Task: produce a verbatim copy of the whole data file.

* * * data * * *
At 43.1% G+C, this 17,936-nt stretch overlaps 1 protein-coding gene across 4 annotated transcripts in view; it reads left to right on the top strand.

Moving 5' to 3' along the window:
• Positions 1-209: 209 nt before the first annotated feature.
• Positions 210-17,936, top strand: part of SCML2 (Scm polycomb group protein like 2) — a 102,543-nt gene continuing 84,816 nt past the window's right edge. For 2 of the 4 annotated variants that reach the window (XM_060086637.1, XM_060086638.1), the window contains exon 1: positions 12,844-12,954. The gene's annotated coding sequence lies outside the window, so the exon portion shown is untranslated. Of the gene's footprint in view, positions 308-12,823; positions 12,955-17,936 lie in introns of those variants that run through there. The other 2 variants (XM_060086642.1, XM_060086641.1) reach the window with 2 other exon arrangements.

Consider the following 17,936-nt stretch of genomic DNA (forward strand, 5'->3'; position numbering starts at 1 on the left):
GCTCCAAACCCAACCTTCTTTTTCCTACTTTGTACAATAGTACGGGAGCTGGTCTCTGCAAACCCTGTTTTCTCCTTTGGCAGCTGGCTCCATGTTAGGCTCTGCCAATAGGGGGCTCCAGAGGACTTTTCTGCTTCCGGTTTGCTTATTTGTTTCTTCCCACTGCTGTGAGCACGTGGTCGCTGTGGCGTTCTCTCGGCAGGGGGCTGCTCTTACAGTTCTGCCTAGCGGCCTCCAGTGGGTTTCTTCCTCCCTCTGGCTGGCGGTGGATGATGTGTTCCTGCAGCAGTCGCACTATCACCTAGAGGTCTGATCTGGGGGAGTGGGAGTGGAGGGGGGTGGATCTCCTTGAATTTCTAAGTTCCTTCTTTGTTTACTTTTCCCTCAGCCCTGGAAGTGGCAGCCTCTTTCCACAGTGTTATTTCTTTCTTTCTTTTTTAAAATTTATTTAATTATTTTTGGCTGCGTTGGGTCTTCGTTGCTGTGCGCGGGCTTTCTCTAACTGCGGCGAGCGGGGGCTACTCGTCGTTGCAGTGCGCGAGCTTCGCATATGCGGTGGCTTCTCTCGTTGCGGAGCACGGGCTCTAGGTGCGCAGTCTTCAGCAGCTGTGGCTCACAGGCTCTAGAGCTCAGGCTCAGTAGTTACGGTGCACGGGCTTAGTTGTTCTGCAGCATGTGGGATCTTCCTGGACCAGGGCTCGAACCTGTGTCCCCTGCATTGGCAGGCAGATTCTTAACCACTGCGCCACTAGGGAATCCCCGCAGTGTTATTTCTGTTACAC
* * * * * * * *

At 43.1% G+C, this 17,936-nt stretch overlaps 1 protein-coding gene across 4 annotated transcripts in view; it reads left to right on the top strand.

Moving 5' to 3' along the window:
• Positions 1-209: 209 nt before the first annotated feature.
• Positions 210-17,936, top strand: part of SCML2 (Scm polycomb group protein like 2) — a 102,543-nt gene continuing 84,816 nt past the window's right edge. For 2 of the 4 annotated variants that reach the window (XM_060086637.1, XM_060086638.1), the window contains exon 1: positions 12,844-12,954. The gene's annotated coding sequence lies outside the window, so the exon portion shown is untranslated. Of the gene's footprint in view, positions 308-12,823; positions 12,955-17,936 lie in introns of those variants that run through there. The other 2 variants (XM_060086642.1, XM_060086641.1) reach the window with 2 other exon arrangements.

Consider the following 17,936-nt stretch of genomic DNA (forward strand, 5'->3'; position numbering starts at 1 on the left):
GCTCCAAACCCAACCTTCTTTTTCCTACTTTGTACAATAGTACGGGAGCTGGTCTCTGCAAACCCTGTTTTCTCCTTTGGCAGCTGGCTCCATGTTAGGCTCTGCCAATAGGGGGCTCCAGAGGACTTTTCTGCTTCCGGTTTGCTTATTTGTTTCTTCCCACTGCTGTGAGCACGTGGTCGCTGTGGCGTTCTCTCGGCAGGGGGCTGCTCTTACAGTTCTGCCTAGCGGCCTCCAGTGGGTTTCTTCCTCCCTCTGGCTGGCGGTGGATGATGTGTTCCTGCAGCAGTCGCACTATCACCTAGAGGTCTGATCTGGGGGAGTGGGAGTGGAGGGGGGTGGATCTCCTTGAATTTCTAAGTTCCTTCTTTGTTTACTTTTCCCTCAGCCCTGGAAGTGGCAGCCTCTTTCCACAGTGTTATTTCTTTCTTTCTTTTTTAAAATTTATTTAATTATTTTTGGCTGCGTTGGGTCTTCGTTGCTGTGCGCGGGCTTTCTCTAACTGCGGCGAGCGGGGGCTACTCGTCGTTGCAGTGCGCGAGCTTCGCATATGCGGTGGCTTCTCTCGTTGCGGAGCACGGGCTCTAGGTGCGCAGTCTTCAGCAGCTGTGGCTCACAGGCTCTAGAGCTCAGGCTCAGTAGTTACGGTGCACGGGCTTAGTTGTTCTGCAGCATGTGGGATCTTCCTGGACCAGGGCTCGAACCTGTGTCCCCTGCATTGGCAGGCAGATTCTTAACCACTGCGCCACTAGGGAATCCCCGCAGTGTTATTTCTGTTACAC